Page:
Right now, he sends CNG vehicles from the garage in Scranton to the southern part of the his service area because they can stop at the fueling station in Pittston Twp. as they travel on Interstate 81. It takes a truck about five minutes to fill up, then it’s back on the road.
The vehicles carry employees in a cabin and gear in a truck bed, just like the vehicles that use diesel. In between that cabin and truck bed, however, is a large metal box. It holds the tanks that carry CNG.
In Scranton, about half of the fleet that work crews use run on natural gas. At other Pennsylvania American Water sites, CNG vehicles are a smaller portion of the work fleet, Turcmanovich said.
The company received grants from the state Department of Environmental Protection to fund purchases, and its still evaluating how much money it has saved, she said.
“That wasn’t a driver (of the acquisition),” she said. “It lowers our carbon footprint.”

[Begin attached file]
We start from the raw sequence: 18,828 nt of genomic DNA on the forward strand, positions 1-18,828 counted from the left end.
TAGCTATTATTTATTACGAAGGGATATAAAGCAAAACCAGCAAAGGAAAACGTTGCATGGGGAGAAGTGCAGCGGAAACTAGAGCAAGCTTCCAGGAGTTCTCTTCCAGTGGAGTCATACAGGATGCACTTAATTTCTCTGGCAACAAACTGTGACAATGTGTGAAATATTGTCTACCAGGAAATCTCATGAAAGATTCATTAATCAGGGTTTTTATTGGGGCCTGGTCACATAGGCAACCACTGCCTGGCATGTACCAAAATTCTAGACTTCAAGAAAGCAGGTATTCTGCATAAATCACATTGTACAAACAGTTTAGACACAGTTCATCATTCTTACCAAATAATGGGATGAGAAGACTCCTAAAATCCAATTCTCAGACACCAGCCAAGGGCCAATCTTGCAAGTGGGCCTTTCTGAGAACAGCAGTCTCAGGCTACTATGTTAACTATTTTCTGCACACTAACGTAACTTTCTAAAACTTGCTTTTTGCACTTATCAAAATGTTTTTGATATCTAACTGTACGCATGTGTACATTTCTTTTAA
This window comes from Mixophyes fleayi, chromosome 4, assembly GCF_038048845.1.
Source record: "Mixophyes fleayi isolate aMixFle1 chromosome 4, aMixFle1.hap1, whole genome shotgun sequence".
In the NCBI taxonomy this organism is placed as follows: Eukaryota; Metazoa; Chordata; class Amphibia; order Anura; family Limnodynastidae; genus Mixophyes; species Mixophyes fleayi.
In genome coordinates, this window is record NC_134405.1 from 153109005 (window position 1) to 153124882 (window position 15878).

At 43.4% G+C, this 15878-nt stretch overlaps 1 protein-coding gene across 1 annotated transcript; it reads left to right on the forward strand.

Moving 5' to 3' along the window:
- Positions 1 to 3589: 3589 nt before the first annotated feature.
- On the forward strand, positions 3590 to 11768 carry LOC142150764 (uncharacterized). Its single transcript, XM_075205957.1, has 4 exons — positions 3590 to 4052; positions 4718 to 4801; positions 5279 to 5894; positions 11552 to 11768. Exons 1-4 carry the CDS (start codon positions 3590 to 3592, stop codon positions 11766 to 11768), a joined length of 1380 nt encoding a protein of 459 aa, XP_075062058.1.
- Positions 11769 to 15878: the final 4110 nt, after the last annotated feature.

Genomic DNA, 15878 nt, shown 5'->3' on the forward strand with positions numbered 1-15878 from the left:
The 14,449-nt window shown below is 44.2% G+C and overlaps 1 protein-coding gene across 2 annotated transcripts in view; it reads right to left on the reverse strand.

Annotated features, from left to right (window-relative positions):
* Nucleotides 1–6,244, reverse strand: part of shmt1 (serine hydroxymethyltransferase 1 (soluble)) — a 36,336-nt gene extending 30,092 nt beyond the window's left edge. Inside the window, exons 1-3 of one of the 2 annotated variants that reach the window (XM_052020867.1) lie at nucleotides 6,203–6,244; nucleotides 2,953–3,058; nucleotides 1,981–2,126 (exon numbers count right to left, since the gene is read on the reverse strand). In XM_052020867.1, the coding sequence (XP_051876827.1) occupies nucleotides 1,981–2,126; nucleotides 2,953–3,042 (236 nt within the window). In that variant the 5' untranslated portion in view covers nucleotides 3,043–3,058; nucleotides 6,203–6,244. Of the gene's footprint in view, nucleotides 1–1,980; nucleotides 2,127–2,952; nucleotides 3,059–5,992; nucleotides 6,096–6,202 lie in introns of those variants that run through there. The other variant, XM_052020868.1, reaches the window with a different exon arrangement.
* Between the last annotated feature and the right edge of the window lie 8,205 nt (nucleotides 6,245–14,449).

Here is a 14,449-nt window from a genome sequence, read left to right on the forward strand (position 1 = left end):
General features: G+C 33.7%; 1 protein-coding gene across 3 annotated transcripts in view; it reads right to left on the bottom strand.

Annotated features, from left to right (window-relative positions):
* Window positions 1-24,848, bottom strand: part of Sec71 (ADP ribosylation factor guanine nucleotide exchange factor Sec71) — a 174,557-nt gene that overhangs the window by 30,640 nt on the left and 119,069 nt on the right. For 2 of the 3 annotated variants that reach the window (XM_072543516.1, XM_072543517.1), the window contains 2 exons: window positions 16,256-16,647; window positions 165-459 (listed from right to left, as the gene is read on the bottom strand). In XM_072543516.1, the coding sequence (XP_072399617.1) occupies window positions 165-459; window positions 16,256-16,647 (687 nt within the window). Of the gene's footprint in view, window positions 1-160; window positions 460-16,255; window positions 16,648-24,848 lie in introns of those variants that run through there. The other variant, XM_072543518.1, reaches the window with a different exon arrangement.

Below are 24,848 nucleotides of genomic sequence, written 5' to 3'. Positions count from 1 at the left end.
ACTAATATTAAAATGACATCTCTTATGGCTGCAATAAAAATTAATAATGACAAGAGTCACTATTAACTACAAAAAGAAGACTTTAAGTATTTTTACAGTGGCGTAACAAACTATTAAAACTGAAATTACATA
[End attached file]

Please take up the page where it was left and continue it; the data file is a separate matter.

Savings at the fueling station are lower at the moment than when the average diesel price in the United States was above $3.75 for the equivalent of a gallon of gasoline. That last happened in 2014, according to the U.S. Department of Energy. Since then, diesel prices have dropped. There was even a time in 2016 when diesel fuel was cheaper than CNG.
Right now, buyers in the Department of Energy’s Central Atlantic region, which includes Pennsylvania, will pay $0.15 more to fill up on diesel than an equivalent amount of CNG, which cost $2.49, according to an April report from the Department of Energy.